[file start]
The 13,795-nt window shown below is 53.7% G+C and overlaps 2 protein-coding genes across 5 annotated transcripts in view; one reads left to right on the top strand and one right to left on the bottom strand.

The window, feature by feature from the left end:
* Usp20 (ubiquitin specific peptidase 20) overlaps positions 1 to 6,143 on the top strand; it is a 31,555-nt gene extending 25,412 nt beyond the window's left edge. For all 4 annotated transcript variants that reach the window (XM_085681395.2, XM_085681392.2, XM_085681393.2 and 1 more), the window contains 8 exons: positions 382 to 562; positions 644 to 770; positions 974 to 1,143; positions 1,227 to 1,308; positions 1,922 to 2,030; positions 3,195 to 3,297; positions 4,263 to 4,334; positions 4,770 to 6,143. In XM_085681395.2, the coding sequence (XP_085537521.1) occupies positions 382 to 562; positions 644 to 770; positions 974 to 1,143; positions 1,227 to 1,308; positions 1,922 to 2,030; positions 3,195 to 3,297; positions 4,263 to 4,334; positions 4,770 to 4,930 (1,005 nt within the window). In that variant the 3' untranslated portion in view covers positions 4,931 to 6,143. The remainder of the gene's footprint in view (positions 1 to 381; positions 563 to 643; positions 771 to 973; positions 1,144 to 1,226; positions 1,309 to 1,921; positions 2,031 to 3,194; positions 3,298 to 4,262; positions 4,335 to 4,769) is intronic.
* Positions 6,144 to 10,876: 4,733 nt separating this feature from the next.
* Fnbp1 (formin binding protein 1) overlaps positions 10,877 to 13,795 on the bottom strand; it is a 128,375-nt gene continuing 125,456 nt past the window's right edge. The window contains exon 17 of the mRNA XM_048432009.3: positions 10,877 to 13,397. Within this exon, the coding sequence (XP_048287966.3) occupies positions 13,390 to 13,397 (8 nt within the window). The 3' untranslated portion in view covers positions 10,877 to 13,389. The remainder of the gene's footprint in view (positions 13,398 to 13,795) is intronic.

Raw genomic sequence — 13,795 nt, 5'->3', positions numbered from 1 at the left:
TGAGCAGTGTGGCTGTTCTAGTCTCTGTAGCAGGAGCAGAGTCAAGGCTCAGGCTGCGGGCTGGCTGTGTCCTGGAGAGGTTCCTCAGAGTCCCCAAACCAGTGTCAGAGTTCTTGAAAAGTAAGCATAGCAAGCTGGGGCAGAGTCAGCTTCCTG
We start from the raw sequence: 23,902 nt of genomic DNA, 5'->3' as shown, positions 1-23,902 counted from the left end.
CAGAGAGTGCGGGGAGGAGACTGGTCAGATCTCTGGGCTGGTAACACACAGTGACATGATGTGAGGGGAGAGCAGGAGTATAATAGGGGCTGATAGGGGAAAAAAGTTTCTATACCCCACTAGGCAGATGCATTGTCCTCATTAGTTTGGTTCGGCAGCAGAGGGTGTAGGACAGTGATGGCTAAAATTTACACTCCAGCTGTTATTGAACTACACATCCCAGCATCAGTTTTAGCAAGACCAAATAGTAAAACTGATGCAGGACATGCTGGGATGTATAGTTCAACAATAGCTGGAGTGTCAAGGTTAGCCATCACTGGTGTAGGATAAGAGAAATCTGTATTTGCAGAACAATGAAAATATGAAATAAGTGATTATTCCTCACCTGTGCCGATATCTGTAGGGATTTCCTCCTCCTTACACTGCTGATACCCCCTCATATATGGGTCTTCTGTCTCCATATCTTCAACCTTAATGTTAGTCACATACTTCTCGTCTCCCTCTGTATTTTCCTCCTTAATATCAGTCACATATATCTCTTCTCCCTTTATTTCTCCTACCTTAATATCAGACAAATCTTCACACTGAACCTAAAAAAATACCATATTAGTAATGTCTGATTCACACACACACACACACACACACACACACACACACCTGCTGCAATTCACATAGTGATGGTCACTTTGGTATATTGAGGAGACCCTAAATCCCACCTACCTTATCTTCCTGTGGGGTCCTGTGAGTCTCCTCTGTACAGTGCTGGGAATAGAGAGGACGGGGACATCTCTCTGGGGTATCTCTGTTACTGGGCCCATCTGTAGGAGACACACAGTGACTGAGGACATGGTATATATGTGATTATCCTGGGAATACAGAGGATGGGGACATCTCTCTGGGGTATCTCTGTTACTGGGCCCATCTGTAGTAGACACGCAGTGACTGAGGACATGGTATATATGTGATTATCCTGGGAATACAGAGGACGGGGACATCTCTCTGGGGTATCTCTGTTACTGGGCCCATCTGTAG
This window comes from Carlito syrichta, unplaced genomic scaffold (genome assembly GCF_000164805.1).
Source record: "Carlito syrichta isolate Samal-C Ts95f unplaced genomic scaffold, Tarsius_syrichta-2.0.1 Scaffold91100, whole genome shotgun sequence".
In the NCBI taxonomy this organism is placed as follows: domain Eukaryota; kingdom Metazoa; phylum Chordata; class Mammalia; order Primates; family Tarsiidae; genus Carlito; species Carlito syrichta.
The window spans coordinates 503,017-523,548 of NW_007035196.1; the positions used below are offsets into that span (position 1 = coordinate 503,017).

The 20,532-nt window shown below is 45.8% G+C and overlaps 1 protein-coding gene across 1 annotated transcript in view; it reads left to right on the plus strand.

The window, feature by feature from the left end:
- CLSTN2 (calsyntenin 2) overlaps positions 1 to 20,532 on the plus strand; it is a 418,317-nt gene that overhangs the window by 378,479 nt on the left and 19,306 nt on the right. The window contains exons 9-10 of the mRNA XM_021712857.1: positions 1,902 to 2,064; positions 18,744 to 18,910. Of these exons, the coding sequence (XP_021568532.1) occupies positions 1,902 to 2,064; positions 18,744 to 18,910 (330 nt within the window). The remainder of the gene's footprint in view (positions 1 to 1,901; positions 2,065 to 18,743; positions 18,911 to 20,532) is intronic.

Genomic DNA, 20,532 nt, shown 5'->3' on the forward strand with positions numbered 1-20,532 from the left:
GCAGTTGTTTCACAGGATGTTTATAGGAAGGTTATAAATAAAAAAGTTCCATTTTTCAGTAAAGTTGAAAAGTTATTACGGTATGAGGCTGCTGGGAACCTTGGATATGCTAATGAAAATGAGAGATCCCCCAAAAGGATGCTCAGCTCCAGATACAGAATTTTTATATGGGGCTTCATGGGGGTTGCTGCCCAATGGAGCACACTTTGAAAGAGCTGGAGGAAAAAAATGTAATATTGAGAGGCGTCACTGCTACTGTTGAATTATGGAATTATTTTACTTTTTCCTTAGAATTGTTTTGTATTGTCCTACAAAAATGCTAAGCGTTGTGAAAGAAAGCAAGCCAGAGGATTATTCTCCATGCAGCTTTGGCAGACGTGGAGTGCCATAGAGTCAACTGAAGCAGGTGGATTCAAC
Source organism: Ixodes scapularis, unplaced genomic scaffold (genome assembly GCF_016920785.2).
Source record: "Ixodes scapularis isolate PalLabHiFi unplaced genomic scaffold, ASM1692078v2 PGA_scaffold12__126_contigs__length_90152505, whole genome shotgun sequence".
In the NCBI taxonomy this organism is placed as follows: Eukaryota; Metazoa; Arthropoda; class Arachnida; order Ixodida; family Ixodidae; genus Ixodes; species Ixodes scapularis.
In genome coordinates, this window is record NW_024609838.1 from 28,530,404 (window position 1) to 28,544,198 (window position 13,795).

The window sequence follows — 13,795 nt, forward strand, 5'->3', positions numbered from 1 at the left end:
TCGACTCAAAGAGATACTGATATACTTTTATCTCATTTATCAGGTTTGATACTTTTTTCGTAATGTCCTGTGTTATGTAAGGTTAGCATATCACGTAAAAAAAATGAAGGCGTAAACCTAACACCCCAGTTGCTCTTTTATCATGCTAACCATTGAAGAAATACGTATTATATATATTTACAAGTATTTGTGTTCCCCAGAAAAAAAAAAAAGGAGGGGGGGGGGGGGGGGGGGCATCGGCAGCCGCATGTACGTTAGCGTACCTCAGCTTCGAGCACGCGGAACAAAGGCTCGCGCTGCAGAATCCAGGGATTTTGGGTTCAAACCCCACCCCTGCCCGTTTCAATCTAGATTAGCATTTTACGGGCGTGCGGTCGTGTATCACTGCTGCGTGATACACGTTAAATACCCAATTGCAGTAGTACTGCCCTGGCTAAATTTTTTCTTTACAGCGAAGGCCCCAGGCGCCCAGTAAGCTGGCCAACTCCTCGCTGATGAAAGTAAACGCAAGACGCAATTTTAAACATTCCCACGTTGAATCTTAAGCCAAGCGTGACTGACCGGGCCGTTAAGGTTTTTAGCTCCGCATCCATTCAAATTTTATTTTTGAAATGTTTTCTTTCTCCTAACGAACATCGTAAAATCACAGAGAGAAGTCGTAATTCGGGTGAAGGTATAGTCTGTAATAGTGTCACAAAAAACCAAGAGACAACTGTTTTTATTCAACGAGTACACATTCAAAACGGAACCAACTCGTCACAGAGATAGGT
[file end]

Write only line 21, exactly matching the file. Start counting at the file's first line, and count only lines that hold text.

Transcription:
In the NCBI taxonomy this organism is placed as follows: Eukaryota; Metazoa; Arthropoda; class Arachnida; order Ixodida; family Ixodidae; genus Ixodes; species Ixodes scapularis.